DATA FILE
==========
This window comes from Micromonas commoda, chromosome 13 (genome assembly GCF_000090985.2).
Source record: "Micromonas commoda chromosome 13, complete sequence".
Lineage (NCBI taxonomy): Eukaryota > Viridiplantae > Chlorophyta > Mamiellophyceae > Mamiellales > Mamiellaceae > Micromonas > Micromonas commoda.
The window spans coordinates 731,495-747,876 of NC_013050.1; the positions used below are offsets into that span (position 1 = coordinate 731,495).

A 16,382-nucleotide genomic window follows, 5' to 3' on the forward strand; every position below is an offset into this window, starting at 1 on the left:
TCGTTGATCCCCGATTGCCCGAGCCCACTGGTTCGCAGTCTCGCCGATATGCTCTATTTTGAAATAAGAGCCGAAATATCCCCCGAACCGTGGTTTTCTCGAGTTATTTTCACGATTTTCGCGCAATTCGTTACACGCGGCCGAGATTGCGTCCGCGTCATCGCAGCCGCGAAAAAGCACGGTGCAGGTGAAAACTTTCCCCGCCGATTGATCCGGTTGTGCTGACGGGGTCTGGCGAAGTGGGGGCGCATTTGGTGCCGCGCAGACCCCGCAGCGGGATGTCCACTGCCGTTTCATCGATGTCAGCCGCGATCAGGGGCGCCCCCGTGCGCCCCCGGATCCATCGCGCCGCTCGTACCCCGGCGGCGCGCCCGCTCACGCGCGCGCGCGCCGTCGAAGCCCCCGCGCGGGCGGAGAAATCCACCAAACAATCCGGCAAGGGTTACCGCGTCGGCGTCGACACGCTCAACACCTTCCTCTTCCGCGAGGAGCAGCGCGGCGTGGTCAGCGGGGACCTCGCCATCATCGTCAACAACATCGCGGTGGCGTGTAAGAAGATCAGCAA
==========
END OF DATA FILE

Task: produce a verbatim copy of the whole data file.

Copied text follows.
This window comes from Micromonas commoda, chromosome 13 (genome assembly GCF_000090985.2).
Source record: "Micromonas commoda chromosome 13, complete sequence".
Lineage (NCBI taxonomy): Eukaryota > Viridiplantae > Chlorophyta > Mamiellophyceae > Mamiellales > Mamiellaceae > Micromonas > Micromonas commoda.
The window spans coordinates 731,495-747,876 of NC_013050.1; the positions used below are offsets into that span (position 1 = coordinate 731,495).

A 16,382-nucleotide genomic window follows, 5' to 3' on the forward strand; every position below is an offset into this window, starting at 1 on the left:
TCGTTGATCCCCGATTGCCCGAGCCCACTGGTTCGCAGTCTCGCCGATATGCTCTATTTTGAAATAAGAGCCGAAATATCCCCCGAACCGTGGTTTTCTCGAGTTATTTTCACGATTTTCGCGCAATTCGTTACACGCGGCCGAGATTGCGTCCGCGTCATCGCAGCCGCGAAAAAGCACGGTGCAGGTGAAAACTTTCCCCGCCGATTGATCCGGTTGTGCTGACGGGGTCTGGCGAAGTGGGGGCGCATTTGGTGCCGCGCAGACCCCGCAGCGGGATGTCCACTGCCGTTTCATCGATGTCAGCCGCGATCAGGGGCGCCCCCGTGCGCCCCCGGATCCATCGCGCCGCTCGTACCCCGGCGGCGCGCCCGCTCACGCGCGCGCGCGCCGTCGAAGCCCCCGCGCGGGCGGAGAAATCCACCAAACAATCCGGCAAGGGTTACCGCGTCGGCGTCGACACGCTCAACACCTTCCTCTTCCGCGAGGAGCAGCGCGGCGTGGTCAGCGGGGACCTCGCCATCATCGTCAACAACATCGCGGTGGCGTGTAAGAAGATCAGCAA